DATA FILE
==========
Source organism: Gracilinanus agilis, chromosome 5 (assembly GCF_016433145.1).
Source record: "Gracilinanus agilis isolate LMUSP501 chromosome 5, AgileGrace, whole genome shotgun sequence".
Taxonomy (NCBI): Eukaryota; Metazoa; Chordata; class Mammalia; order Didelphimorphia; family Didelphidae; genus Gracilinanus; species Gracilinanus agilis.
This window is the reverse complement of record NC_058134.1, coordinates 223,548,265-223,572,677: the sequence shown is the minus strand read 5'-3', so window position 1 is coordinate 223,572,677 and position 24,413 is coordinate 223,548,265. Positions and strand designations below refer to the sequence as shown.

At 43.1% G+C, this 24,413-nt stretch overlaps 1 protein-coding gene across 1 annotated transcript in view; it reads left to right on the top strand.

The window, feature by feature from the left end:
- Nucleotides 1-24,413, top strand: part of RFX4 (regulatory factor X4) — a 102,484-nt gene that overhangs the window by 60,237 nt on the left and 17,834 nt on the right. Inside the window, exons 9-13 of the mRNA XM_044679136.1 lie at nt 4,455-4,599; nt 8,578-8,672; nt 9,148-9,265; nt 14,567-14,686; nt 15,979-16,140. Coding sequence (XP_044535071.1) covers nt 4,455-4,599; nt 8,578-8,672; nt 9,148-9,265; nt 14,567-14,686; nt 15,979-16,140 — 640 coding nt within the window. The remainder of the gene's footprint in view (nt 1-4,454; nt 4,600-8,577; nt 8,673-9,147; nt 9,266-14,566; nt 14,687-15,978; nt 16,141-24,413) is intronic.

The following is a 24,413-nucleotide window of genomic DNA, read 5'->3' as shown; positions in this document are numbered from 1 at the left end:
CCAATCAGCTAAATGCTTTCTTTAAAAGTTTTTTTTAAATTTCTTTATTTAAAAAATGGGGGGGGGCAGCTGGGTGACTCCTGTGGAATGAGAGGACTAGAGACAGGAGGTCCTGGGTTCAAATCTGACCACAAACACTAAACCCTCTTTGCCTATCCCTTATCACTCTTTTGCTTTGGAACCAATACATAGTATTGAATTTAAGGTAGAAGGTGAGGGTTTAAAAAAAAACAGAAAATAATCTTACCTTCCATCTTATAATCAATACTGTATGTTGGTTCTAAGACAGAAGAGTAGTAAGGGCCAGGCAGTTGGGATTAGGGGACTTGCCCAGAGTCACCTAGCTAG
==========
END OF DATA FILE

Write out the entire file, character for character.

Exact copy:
Source organism: Gracilinanus agilis, chromosome 5 (assembly GCF_016433145.1).
Source record: "Gracilinanus agilis isolate LMUSP501 chromosome 5, AgileGrace, whole genome shotgun sequence".
Taxonomy (NCBI): Eukaryota; Metazoa; Chordata; class Mammalia; order Didelphimorphia; family Didelphidae; genus Gracilinanus; species Gracilinanus agilis.
This window is the reverse complement of record NC_058134.1, coordinates 223,548,265-223,572,677: the sequence shown is the minus strand read 5'-3', so window position 1 is coordinate 223,572,677 and position 24,413 is coordinate 223,548,265. Positions and strand designations below refer to the sequence as shown.

At 43.1% G+C, this 24,413-nt stretch overlaps 1 protein-coding gene across 1 annotated transcript in view; it reads left to right on the top strand.

The window, feature by feature from the left end:
- Nucleotides 1-24,413, top strand: part of RFX4 (regulatory factor X4) — a 102,484-nt gene that overhangs the window by 60,237 nt on the left and 17,834 nt on the right. Inside the window, exons 9-13 of the mRNA XM_044679136.1 lie at nt 4,455-4,599; nt 8,578-8,672; nt 9,148-9,265; nt 14,567-14,686; nt 15,979-16,140. Coding sequence (XP_044535071.1) covers nt 4,455-4,599; nt 8,578-8,672; nt 9,148-9,265; nt 14,567-14,686; nt 15,979-16,140 — 640 coding nt within the window. The remainder of the gene's footprint in view (nt 1-4,454; nt 4,600-8,577; nt 8,673-9,147; nt 9,266-14,566; nt 14,687-15,978; nt 16,141-24,413) is intronic.

The following is a 24,413-nucleotide window of genomic DNA, read 5'->3' as shown; positions in this document are numbered from 1 at the left end:
CCAATCAGCTAAATGCTTTCTTTAAAAGTTTTTTTTAAATTTCTTTATTTAAAAAATGGGGGGGGGCAGCTGGGTGACTCCTGTGGAATGAGAGGACTAGAGACAGGAGGTCCTGGGTTCAAATCTGACCACAAACACTAAACCCTCTTTGCCTATCCCTTATCACTCTTTTGCTTTGGAACCAATACATAGTATTGAATTTAAGGTAGAAGGTGAGGGTTTAAAAAAAAACAGAAAATAATCTTACCTTCCATCTTATAATCAATACTGTATGTTGGTTCTAAGACAGAAGAGTAGTAAGGGCCAGGCAGTTGGGATTAGGGGACTTGCCCAGAGTCACCTAGCTAG